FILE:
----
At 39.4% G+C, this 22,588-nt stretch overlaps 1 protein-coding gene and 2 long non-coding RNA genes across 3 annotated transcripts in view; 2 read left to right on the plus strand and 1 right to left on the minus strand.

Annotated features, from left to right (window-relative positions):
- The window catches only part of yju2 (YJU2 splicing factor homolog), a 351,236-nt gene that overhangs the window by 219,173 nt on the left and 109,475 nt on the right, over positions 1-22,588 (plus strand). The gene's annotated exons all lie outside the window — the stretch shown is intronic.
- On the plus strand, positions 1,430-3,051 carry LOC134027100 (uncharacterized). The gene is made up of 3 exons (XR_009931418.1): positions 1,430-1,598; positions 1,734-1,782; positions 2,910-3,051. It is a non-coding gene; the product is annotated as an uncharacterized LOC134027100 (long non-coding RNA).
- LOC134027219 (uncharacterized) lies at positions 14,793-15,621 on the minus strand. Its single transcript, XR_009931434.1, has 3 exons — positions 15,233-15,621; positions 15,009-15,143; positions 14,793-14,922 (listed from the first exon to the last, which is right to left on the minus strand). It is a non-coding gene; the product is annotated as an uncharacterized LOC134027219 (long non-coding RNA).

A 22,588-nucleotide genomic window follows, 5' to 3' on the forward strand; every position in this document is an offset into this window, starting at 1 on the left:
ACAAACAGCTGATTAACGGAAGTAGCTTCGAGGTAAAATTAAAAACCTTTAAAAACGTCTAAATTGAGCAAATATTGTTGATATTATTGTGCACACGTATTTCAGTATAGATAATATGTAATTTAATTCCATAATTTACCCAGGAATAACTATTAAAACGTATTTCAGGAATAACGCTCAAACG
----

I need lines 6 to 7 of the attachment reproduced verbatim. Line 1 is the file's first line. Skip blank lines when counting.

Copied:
A 22,588-nucleotide genomic window follows, 5' to 3' on the forward strand; every position in this document is an offset into this window, starting at 1 on the left:
ACAAACAGCTGATTAACGGAAGTAGCTTCGAGGTAAAATTAAAAACCTTTAAAAACGTCTAAATTGAGCAAATATTGTTGATATTATTGTGCACACGTATTTCAGTATAGATAATATGTAATTTAATTCCATAATTTACCCAGGAATAACTATTAAAACGTATTTCAGGAATAACGCTCAAACG